Happy Thanksgiving! I’m a big fan of festive feasts and sociable holidays — my husband and I are hosting dinner today — just, without overkill and regrets in the morning. Today’s post is an updated version of my 2009 piece titled “Top Ten Tips For Not Gaining Weight Over The Holidays”. And about tomorrow — please consider joining me in boycotting Black Friday. Our national economy, and personal happiness, can rest on things other than retail madness.
It is possible to not gain weight over the holidays. Did you know that I struggled in my early youth with compulsive overeating, and a few years later I worked as a weight reduction counselor? And that I have an M.S. in counseling psychology? The following strategies come from both personal and professional experience.
- Set specific, realistic goals. “I’ll get skinny between now and New Years” isn’t specific or realistic. “I’ll gain no weight this holiday season” would be more realistic. Some specific ways to achieve that could be, “I’ll limit desserts to one per day, and I’ll exercise for thirty minutes three times a week.”
- Ask a friend or coworker to support you on your eating and exercise goals. Choose the right friend or coworker, one with some practice at self-discipline, and who wants you to succeed. My friend Lonnie is very loving, but lenient in equal measure. “Oh, I would have eaten that whole tin of cookies, too,” I heard her say happily last Christmas to her friend in Overeaters Anonymous. Not the right friend for the job. You want the friend who will say, “Ah, next time why don’t you call me before you open the cookie tin.”
- Focus on physical activity rather than food for holiday entertainment. Go ice skating, take walking trips to sing Christmas carols or view Christmas light displays (hopefully LED lights). Go folk dancing, which is famously kind to people of all coordination levels, as the heroine of my novel Revelle points out to a man who says he can’t dance. Dancing to 80′s songs was a surprise hit at my recent birthday party.
- Consider doing no baking this holiday season. You can love and honor your mother, grandmother and all feminine forebears before them without continuing to make the pecan and potato chip cookie recipe they handed down to you. (You know, the one that leads to eating the whole tin.) Make ‘real food’ like sweet potatoes, hearty soups, veggie frittatas. If your ancestral holiday recipes are short on the wholesome factor, fall back on my curried tuna salad, healthy and easy to make, if not especially traditional. If your challenge is not your own baking but everyone else’s, ask their help in not giving you baked treats this year.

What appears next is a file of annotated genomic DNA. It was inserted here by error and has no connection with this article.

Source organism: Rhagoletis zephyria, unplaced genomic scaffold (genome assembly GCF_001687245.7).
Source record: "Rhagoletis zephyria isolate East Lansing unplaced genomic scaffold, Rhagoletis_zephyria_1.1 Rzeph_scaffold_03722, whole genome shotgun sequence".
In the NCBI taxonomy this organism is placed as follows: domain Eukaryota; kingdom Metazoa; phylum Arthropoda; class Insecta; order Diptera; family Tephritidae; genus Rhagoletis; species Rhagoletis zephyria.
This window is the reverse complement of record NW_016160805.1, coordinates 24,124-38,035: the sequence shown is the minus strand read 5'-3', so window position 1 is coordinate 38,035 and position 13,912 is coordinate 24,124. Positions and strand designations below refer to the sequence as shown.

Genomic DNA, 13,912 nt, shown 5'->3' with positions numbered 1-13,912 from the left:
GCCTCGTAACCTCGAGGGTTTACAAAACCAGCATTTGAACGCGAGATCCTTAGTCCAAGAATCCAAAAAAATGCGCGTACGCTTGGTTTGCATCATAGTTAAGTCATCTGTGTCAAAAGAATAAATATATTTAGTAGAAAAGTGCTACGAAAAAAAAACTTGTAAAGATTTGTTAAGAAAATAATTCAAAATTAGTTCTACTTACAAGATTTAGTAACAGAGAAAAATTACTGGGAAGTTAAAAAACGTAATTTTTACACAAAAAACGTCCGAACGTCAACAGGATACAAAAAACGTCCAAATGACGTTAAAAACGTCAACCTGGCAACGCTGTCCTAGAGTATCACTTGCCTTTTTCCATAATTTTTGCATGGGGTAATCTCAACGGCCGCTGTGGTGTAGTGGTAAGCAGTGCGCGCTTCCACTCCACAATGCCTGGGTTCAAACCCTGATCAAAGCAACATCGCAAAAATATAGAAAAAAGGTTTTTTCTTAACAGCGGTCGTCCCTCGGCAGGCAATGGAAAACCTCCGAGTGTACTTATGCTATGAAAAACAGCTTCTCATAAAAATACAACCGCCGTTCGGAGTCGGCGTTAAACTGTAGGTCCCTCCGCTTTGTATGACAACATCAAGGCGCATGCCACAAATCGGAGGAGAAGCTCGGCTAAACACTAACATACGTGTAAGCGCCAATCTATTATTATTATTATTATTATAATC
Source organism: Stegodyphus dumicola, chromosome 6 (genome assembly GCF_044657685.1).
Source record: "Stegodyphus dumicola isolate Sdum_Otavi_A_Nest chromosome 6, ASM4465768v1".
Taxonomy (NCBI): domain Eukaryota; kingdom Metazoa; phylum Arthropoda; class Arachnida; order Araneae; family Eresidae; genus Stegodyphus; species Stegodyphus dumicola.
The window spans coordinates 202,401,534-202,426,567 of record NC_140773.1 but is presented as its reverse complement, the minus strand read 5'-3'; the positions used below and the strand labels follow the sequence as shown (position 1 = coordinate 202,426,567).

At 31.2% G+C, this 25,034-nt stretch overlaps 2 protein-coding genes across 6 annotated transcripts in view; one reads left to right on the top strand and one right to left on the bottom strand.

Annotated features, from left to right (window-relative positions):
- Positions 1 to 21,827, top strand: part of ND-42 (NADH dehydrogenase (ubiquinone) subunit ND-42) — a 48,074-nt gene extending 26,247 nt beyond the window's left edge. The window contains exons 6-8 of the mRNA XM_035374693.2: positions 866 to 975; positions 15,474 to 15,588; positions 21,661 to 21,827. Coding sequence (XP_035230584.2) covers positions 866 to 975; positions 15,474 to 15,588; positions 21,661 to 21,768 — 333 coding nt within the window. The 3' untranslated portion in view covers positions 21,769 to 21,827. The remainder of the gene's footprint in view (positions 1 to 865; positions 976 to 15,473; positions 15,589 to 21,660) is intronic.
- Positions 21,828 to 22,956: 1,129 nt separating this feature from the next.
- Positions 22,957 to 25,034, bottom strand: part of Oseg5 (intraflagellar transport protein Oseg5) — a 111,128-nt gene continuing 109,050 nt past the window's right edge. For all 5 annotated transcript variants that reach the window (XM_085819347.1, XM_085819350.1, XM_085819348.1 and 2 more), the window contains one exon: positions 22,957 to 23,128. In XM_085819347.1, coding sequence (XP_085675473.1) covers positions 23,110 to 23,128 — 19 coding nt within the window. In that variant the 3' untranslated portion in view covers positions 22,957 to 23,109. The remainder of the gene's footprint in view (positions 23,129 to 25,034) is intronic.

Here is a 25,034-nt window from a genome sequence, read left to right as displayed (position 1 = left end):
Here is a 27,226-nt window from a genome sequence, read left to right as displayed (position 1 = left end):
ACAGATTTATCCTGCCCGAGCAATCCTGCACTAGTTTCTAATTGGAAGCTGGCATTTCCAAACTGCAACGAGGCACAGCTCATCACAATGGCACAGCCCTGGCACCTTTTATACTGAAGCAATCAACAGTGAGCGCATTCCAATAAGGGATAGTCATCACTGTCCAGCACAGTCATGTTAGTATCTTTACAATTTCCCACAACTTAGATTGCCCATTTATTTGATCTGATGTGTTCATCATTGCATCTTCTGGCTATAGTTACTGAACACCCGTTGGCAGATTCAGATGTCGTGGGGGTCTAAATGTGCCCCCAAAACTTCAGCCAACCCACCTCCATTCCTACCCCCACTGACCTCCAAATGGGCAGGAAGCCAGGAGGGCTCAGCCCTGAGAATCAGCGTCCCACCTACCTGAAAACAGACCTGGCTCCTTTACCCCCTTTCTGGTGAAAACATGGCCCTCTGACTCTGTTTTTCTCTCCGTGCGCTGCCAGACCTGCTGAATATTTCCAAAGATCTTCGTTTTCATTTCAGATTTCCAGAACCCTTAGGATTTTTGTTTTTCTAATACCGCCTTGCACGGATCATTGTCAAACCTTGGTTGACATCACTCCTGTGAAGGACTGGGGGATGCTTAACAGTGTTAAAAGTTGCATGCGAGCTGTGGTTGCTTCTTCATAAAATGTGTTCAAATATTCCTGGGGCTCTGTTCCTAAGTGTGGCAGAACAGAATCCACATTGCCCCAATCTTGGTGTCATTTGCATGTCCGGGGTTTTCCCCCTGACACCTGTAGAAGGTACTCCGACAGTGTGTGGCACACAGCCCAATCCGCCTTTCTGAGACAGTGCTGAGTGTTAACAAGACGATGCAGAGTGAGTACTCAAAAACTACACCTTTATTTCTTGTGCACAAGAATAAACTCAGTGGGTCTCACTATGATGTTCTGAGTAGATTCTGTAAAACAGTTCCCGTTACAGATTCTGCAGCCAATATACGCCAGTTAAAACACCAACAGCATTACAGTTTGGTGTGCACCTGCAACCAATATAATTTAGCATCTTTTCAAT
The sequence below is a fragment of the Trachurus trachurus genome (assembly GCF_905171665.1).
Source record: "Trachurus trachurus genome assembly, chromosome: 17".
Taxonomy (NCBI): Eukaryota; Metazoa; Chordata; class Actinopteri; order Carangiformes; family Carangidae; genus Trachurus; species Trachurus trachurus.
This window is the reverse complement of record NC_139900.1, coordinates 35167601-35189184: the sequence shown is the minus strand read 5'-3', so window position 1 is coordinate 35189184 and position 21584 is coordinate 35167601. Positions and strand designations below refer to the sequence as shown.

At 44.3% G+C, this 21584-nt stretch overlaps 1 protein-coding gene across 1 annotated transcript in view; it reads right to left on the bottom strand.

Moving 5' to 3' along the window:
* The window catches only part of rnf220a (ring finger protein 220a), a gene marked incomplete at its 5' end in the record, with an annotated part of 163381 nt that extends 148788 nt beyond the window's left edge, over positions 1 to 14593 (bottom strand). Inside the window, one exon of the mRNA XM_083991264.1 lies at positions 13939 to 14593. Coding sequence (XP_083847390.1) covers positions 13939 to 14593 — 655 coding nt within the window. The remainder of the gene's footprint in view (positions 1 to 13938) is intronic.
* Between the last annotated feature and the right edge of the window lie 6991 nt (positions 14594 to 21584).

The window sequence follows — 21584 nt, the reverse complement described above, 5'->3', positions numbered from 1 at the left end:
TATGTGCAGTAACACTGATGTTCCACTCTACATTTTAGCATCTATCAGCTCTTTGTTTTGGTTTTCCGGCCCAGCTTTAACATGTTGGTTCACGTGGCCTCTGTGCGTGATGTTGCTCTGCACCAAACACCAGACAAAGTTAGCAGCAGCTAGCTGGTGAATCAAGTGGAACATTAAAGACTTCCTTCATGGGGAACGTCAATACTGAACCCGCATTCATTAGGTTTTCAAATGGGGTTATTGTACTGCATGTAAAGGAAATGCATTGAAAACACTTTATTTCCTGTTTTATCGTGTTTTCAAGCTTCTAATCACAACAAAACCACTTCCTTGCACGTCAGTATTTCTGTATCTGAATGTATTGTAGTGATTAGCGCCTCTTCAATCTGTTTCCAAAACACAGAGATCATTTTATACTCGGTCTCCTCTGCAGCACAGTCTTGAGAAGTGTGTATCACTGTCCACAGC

- Put your TV watching on a diet. Quite possibly your TV is the guiltiest party in your home, and is the one needing the discipline. Every minute it holds us sedentary under its grip is a minute we’re not moving around, using our bodies, using our minds, relating to other people, checking things off our merry lists. Again, be specific and realistic with your plan (a 25% reduction is more realistic than cold turkey). Perhaps your sneaky television needs an attractive hood over its head to remind it of its new place in your life.
- Use ritual to slow your eating down and increase your satisfaction. Chew carefully, tasting everything, appreciating the details of texture, freshness, aroma. Cultivate a sense of ritual around meals, using good table manners, for example, even when you are alone. Pleasing choices like good background music, plates, glasses and napkins in your favorite color, or a flower in a vase can all give us satisfaction beyond that of calories.
- At holiday gatherings, focus on ‘real food’ instead of sweets. While overeating can happen with many kinds of food, it’s usually sweets that set off the worst binges. If the gathering is all about sweets, eat real food before you head over, and then position yourself at the other end of the room. Thor and I are serving smoked salmon for our open house Christmas party on December 9th, and not setting out any candy or baked items.
- Consider putting your car on a diet. Using public transit leads us to walk more, for example, and cars often take us to the wrong places, like fast food drive-throughs and purveyors of Hagen Dazs. I tell you, the culpability of technology in our weight problems is underestimated. Take the real culprits to task.
- Hide treats and snack foods, if they’re to have a place in your home at all. I do this with verve and creativity, and my husband, prone to late-night snacking, appreciates it. I find that some hidey-holes are better than others. The other day he emptied my laundry basket into the washing machine. “Honey, have the Pepperidge Farm crackers gotten dirty again so quickly?” he asked me.
10. Say grace before each meal. My husband and I hold hands and settle into a silent, extended moment of thanks whenever we sit down to a meal together, including in restaurants and when we have guests over for meals. This slows us down and interrupts the chattering monkey-mind that tells us more (of anything) is better. Often, less is better, and saying grace can help set us straight on that. The food landing in our mouths is an enormous blessing. In my view, it’s the gift of a Creator who loves us beyond measure. Consider asking that Creator to help you practice good stewardship of your body and the life-giving stuff we call food.